The Federal Member for Ballarat, Catherine King, and NBN Co have defended Ballarat’s early entry into the National Broadband Network, after criticism the service should go to communities more in need.
iiNet founder Michael Malone last week said Ballarat should not have been selected as one of the first NBN sites, because it already has access to high-speed broadband services.
Nationals MP Luke Hartsuyker also said the NBN was needlessly duplicating high-speed internet services in Ballarat and Geelong while other regional communities would wait up to a decade for improved broadband services.
Ms King yesterday dismissed the comments, saying Ballarat was as entitled as anywhere else.
“The people making these comments are obviously not from Ballarat and region,” Ms King said.
“If they were they would know just how slow the service can be.
“NBN will bring significantly faster broadband and great opportunities for business, education, health and individuals across our region.”
Do you think Ballarat should be one of the first to receive NBN? Have your say
A spokesperson for NBN Co said Ballarat was among the first communities to receive the infrastructure for “logical reasons”.
“The rollout of the NBN follows a series of design principles that aim to deliver a high-speed broadband network in an efficient and cost-effective way, which means some areas come before others for logical reasons,” the spokesperson said.
“These principles include making use of available exchange and transit infrastructure as it becomes available, balancing construction across states and territories and between metropolitan and regional locations.”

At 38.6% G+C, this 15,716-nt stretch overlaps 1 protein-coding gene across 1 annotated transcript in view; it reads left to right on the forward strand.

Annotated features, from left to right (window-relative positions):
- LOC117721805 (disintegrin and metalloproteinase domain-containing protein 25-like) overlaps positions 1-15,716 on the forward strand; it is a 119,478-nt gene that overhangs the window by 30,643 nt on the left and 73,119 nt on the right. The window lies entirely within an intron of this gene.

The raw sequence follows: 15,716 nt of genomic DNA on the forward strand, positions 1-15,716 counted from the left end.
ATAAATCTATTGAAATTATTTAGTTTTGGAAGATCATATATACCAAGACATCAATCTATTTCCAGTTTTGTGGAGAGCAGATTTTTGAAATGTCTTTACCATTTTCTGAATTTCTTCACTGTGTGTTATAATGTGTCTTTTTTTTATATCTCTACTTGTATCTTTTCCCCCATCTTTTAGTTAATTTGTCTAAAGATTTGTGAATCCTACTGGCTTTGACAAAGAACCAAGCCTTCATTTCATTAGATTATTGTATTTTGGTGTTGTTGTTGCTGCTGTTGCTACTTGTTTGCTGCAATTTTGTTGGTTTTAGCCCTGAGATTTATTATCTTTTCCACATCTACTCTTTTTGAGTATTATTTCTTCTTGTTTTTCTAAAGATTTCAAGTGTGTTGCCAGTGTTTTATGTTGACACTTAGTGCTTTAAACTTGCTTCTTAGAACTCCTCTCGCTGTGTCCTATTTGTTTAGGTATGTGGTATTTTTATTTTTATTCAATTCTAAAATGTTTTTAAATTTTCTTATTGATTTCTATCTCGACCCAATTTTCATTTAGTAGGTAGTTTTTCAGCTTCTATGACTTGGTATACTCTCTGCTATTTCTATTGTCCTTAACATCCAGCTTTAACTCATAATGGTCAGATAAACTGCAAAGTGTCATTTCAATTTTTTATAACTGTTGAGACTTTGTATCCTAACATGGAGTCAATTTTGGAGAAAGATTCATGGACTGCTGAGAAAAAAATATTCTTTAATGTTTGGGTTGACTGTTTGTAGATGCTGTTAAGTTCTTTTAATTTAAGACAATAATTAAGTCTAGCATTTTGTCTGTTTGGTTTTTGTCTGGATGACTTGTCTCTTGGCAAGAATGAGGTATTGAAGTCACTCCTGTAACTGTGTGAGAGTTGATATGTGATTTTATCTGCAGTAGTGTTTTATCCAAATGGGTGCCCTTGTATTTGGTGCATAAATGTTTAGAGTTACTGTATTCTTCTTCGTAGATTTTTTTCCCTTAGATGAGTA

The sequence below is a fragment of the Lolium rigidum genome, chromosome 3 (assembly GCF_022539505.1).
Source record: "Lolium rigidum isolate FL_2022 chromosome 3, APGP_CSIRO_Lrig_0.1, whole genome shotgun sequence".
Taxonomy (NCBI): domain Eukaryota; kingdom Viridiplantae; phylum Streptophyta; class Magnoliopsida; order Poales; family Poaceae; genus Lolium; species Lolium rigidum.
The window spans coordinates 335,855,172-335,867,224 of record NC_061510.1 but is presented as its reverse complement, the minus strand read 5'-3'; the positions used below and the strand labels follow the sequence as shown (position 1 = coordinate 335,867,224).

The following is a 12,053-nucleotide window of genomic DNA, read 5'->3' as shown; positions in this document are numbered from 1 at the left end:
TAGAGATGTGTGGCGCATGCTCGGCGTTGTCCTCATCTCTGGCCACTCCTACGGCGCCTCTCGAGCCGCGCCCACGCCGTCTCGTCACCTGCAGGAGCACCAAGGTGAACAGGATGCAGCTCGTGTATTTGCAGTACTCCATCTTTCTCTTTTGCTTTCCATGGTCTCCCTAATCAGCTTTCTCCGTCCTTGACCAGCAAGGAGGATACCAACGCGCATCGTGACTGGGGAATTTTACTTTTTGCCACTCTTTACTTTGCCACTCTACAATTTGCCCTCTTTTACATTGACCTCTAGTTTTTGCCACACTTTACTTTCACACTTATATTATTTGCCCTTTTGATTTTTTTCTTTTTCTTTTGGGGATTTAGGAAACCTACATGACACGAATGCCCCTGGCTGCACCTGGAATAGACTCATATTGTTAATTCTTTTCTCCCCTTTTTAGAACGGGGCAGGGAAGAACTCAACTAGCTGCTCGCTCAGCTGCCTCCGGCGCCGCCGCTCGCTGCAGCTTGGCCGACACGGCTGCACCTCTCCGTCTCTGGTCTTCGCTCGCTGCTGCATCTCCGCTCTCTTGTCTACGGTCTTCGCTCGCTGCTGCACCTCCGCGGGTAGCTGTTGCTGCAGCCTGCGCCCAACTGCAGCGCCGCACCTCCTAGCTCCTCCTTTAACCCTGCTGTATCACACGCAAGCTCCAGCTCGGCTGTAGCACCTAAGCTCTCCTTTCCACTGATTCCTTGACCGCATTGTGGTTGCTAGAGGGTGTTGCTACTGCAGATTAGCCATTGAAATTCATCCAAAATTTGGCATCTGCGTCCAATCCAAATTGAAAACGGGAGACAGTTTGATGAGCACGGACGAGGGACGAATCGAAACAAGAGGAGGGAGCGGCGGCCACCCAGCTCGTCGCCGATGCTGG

TransACT CEO Ivan Slavich told
“While we welcome the NBN and acknowledge the need for affordable, ubiquitous broadband to regional communities, we are unsure why NBN Co has chosen to prioritise and roll out to areas that are already served by superfast networks,” he said.
Meanwhile, Cardigan Village residents opposed to a National Broadband Network tower development at Windermere have taken their fight to the Victorian Civil and Administrative Tribunal (VCAT).
The group’s spokesperson Christine Crawford said about 100 Cardigan Village residents had thrown their support behind the appeal, which has been funded by the community.
“We’ve put in an application to VCAT with the hope we will get a hearing,” Ms Crawford said. “I’m only speaking on behalf of Cardigan Village. I’d say half the people were supporting us.”
An NBN Co spokeswoman said earlier this year that the site had been chosen to maximise high-speed broadband delivery to the area.
Ballarat City Council gave the go-ahead for the tower, at Lot 2 Remembrance Drive near Cardigan Village, at its April meeting.
And the Golden Plains Shire should refuse to grant a permit for an NBN tower at Napoleons because it presents an unacceptable visual impact, the council’s planning committee says.
A planning application for the development of land for a telecommunications facility at 30 Nine Mile Road, Napoleons, is due to be considered by the council at its meeting tonight.
In its recommendation to the council, the planning committee says the proposed development “presents an unacceptable visual impact” on surrounding land.
The committee says the tower would have “adverse amenity impacts on the closest neighbouring dwellings” due to its location.